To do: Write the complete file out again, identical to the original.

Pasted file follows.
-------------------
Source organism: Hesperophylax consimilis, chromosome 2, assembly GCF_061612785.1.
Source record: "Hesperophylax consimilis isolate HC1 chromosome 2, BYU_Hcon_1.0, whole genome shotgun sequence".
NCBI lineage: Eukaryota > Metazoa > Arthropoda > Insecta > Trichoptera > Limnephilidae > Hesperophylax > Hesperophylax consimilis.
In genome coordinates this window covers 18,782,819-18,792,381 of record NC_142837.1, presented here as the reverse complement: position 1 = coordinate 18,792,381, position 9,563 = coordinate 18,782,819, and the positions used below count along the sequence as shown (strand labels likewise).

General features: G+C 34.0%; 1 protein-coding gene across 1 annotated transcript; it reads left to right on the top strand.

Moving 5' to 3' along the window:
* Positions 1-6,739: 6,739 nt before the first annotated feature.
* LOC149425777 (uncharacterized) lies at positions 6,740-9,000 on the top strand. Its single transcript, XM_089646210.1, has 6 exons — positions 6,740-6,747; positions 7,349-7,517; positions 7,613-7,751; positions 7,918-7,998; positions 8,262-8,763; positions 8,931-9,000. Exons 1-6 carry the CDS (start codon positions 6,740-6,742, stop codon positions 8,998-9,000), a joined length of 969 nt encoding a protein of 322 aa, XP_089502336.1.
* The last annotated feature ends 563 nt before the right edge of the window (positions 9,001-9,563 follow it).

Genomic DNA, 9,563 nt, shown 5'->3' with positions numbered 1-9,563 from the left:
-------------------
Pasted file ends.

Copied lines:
Source organism: Hesperophylax consimilis, chromosome 2, assembly GCF_061612785.1.
Source record: "Hesperophylax consimilis isolate HC1 chromosome 2, BYU_Hcon_1.0, whole genome shotgun sequence".
NCBI lineage: Eukaryota > Metazoa > Arthropoda > Insecta > Trichoptera > Limnephilidae > Hesperophylax > Hesperophylax consimilis.
In genome coordinates this window covers 18,782,819-18,792,381 of record NC_142837.1, presented here as the reverse complement: position 1 = coordinate 18,792,381, position 9,563 = coordinate 18,782,819, and the positions used below count along the sequence as shown (strand labels likewise).

General features: G+C 34.0%; 1 protein-coding gene across 1 annotated transcript; it reads left to right on the top strand.

Moving 5' to 3' along the window:
* Positions 1-6,739: 6,739 nt before the first annotated feature.
* LOC149425777 (uncharacterized) lies at positions 6,740-9,000 on the top strand. Its single transcript, XM_089646210.1, has 6 exons — positions 6,740-6,747; positions 7,349-7,517; positions 7,613-7,751; positions 7,918-7,998; positions 8,262-8,763; positions 8,931-9,000. Exons 1-6 carry the CDS (start codon positions 6,740-6,742, stop codon positions 8,998-9,000), a joined length of 969 nt encoding a protein of 322 aa, XP_089502336.1.
* The last annotated feature ends 563 nt before the right edge of the window (positions 9,001-9,563 follow it).

Genomic DNA, 9,563 nt, shown 5'->3' with positions numbered 1-9,563 from the left: